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Pan-Arab TV coverage of Gaza events

BBC Monitoring

Analysis by Amani Soliman of BBC Monitoring,

    The events in Gaza dominated the coverage of the pan-Arab satellite channels, Al-Jazeera and Al-Arabiya, between 11-16 June.

    On 11 June, Al-Jazeera and Al-Arabiya were busy with the Shura Council elections in Egypt, which took up most of their air time.

    Only Iranian Arabic-language Al-Alam TV began carrying news of another truce between Fatah and Hamas in Gaza, amid reports of gunfire at the Palestinian government's headquarters. The early reports were short and included live links with the correspondents in the area.

    However, on 12 June, Al-Jazeera interviewed its Gaza correspondent for reaction on reports of an attack on Palestinian Prime Minister Isma'il Haniyah's house. In its 1800 gmt newscast, Al-Jazeera carried a 3-minute package on clashes between Fatah and Hamas elements causing the death of 11 people amid numerous calls for calm.

    The video footage showed scenes of armed militants running around the streets of Gaza and segments of a statement by the Palestinian President Mahmud Abbas. It also carried footage of a statement by the Palestinian Government's spokesperson on the firing at the government's building in Gaza, during a cabinet session.

Increase in coverage

    The volume of the coverage of the unfolding events increased dramatically.

    The factional infighting in Gaza dominated the top spot in the newscasts of the pan-Arab TV stations.

     Al-Arabiya and Al-Jazeera started the day's coverage by flagging up the accusations made by Fatah against Hamas of "plotting a coup" against the government.

    Later in the day, the threat by Fatah to pull out from the national unity government was highlighted by the channels.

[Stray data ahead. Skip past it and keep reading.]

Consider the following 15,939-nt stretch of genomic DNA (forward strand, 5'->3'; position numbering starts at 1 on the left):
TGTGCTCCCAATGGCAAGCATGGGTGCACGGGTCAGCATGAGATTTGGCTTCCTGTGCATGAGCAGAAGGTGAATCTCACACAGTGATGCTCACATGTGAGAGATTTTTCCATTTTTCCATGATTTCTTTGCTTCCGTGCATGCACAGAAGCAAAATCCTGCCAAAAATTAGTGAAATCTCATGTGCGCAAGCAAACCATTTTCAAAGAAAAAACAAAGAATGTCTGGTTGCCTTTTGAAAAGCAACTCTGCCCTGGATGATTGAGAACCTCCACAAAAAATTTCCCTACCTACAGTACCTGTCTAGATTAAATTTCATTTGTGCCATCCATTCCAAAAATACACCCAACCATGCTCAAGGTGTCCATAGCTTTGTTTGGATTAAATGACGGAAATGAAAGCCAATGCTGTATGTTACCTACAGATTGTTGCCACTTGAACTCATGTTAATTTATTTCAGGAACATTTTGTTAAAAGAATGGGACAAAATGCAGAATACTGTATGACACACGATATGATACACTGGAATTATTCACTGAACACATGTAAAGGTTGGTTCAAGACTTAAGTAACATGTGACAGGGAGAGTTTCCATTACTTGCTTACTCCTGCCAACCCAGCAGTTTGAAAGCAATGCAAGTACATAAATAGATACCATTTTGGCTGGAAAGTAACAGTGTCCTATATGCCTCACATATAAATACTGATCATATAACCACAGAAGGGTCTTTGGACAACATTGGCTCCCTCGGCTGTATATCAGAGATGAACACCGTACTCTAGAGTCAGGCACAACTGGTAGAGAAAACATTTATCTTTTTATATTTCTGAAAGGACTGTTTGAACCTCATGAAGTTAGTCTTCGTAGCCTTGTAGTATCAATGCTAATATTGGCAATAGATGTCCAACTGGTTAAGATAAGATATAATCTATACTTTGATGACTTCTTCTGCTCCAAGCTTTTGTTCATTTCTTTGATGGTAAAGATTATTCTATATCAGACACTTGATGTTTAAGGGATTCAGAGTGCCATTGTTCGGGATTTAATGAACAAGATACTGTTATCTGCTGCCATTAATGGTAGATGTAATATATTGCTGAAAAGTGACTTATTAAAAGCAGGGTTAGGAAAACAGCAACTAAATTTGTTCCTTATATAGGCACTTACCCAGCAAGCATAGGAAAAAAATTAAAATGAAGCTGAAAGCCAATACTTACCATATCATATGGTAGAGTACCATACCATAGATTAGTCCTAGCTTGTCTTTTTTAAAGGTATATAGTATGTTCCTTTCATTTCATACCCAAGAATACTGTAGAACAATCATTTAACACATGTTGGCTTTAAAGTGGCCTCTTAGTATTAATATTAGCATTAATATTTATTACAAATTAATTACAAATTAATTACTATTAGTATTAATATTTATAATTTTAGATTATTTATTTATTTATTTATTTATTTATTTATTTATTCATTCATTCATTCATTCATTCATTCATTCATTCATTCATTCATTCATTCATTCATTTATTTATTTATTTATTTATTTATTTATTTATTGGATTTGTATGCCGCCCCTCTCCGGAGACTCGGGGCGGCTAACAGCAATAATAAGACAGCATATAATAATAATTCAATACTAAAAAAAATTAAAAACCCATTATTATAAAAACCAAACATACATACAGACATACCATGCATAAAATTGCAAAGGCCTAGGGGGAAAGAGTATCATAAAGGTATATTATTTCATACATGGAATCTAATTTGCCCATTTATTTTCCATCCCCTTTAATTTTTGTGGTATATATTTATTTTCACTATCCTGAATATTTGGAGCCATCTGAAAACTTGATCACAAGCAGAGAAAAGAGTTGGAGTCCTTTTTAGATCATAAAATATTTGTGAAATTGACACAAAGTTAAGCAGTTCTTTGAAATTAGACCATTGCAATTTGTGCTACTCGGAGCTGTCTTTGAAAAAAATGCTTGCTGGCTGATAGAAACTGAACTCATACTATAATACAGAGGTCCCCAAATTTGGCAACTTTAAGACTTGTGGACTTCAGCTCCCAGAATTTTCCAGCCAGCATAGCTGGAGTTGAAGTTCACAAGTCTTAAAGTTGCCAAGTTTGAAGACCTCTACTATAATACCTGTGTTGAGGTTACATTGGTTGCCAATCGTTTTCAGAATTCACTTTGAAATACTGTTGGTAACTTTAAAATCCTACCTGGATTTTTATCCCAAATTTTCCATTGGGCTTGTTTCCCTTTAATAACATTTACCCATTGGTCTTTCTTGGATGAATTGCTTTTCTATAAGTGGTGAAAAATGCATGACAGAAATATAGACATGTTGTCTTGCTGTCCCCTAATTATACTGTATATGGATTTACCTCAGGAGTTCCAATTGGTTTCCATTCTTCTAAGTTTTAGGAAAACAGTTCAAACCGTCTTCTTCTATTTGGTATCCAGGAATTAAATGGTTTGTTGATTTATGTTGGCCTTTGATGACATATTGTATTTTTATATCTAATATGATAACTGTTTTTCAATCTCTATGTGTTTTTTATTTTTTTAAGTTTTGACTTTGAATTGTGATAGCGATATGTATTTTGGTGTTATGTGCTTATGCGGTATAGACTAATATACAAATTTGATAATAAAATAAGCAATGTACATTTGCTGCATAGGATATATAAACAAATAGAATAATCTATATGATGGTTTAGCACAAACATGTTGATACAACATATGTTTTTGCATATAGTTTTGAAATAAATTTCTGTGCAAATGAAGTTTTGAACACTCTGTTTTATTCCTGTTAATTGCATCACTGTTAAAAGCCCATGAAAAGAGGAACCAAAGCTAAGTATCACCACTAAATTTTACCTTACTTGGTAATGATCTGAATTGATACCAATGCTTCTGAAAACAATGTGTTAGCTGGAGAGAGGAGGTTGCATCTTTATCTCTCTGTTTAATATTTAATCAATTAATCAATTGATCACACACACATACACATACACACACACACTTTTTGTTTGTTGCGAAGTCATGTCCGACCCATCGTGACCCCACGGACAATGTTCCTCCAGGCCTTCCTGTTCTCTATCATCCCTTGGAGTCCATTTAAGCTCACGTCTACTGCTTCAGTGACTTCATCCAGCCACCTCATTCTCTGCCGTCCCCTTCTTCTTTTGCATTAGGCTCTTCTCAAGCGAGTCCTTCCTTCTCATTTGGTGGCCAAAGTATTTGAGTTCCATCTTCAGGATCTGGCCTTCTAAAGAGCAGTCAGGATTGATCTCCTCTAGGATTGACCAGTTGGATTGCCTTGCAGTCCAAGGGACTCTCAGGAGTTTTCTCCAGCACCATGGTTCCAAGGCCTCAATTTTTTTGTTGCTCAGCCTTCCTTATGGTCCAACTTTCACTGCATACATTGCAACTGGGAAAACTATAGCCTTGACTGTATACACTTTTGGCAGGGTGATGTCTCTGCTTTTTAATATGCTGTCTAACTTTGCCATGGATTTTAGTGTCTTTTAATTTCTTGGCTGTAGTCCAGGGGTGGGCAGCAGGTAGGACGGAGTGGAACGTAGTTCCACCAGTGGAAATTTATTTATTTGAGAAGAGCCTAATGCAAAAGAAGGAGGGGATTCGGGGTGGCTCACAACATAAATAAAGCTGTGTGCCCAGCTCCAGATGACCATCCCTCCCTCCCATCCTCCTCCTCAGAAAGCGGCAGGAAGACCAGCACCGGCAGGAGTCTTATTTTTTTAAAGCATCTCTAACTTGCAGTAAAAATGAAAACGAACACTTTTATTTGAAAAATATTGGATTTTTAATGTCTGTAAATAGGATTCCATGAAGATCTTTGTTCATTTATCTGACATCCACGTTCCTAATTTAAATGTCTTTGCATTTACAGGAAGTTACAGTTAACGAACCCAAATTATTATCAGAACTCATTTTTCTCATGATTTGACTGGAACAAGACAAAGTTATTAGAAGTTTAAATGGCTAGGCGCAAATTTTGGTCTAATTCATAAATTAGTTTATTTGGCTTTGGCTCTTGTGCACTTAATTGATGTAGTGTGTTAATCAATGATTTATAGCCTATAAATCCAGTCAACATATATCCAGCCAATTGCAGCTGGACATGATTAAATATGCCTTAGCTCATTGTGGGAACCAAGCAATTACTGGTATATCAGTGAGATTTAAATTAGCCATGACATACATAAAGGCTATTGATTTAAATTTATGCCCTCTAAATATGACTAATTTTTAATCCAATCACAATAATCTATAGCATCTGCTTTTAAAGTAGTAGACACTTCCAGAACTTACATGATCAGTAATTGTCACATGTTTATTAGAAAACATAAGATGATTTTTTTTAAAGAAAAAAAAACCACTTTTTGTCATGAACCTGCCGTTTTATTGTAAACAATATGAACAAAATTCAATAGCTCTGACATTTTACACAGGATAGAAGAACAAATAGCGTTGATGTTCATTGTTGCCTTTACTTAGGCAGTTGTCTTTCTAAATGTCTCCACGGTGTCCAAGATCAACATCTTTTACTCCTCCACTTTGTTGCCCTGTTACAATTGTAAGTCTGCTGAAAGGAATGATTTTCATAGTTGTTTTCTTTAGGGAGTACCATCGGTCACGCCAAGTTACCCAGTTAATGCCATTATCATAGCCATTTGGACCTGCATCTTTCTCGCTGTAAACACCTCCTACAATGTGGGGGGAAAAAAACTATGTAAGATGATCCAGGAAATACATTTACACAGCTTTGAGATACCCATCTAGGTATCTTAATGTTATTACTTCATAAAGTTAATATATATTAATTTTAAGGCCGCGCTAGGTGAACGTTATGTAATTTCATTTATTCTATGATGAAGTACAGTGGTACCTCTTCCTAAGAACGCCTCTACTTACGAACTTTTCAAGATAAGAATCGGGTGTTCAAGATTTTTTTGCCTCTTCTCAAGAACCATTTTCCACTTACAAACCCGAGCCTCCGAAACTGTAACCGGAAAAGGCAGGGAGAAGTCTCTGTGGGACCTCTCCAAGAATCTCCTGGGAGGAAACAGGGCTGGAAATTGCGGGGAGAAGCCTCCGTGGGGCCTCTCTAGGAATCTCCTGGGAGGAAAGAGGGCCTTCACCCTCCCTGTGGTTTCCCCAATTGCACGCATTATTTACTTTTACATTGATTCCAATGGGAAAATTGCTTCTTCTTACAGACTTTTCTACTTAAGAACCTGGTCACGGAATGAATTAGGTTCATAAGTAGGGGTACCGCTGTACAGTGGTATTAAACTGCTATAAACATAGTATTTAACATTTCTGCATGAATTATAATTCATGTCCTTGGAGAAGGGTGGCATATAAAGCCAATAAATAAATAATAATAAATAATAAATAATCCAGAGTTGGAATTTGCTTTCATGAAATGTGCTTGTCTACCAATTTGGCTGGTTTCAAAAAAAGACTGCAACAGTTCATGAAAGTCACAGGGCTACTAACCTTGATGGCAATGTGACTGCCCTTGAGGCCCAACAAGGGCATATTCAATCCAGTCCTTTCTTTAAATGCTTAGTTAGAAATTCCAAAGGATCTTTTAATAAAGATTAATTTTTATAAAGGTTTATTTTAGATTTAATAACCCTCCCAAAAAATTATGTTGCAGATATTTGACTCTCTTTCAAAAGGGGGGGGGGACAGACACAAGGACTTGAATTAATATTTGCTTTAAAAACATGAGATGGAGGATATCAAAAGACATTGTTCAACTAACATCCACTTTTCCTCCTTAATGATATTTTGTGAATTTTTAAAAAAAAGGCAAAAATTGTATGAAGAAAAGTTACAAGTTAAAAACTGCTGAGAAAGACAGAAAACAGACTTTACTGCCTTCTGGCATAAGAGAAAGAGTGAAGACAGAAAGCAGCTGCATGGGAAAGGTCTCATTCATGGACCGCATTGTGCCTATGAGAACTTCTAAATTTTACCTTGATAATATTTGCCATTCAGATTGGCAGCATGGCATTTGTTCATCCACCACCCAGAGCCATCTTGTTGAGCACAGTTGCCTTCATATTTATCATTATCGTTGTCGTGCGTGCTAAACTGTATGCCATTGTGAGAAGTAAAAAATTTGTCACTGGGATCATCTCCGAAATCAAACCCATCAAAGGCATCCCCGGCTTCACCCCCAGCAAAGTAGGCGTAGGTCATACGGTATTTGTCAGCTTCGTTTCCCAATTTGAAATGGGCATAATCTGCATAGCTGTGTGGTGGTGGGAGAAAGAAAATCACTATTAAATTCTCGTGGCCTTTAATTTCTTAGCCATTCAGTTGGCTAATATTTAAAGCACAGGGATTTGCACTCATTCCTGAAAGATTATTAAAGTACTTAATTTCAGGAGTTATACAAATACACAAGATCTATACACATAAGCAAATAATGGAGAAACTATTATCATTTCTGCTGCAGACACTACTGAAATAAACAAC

Furthermore, Al-Jazeera carried voxpops on the streets of Gaza in which one man said the factional divisions had become a "burden on the Palestinian people". The bullet-proof press-labelled jacket worn by the Gaza correspondents was an indication of the tense security. In a live dispatch, a Ramallah correspondent said there was a fear of a "spill over of violence to other parts of the Palestinian territories."

    As the story unfolded there was a consensus in the coverage of the pan-Arab channels that the factional clashes in the Palestinian territories are a "tragedy" or even a "farce", because Palestinians were supposed to direct their weapons towards their "enemies" instead of fighting each other; and that such infighting "does not serve the Palestinian cause".

    Against a background of Palestinian demonstrators confronting gunmen in the streets of Gaza, Al-Arabiya interviewed an Islamic Jihad official who referred to the infighting as part of "an Israeli plan to divide West Bank and Gaza into two cantons".

    In a studio interview, an Al-Jazeera interviewee blamed the Palestinian leadership for the deteriorating security situation.

    With the rising death toll in the Gaza clashes, the pan-Arab channels allocated most of their live coverage to this story. Al-Jazeera had little time for any other news. On the morning of 13 June, the 0400 gmt newscast started with the death toll, followed by a call by the Palestinian premier for the resumption of a dialogue with Fatah, then Fatah's quitting of the unity government until the fighting stopped, followed by Israel's announcement of a new Labour Party leader.

    At the same time, Al-Arabiya started with Fatah's threats to quit the unity government if the fighting persisted and only came to the Gaza rising death toll and fighting three stories later.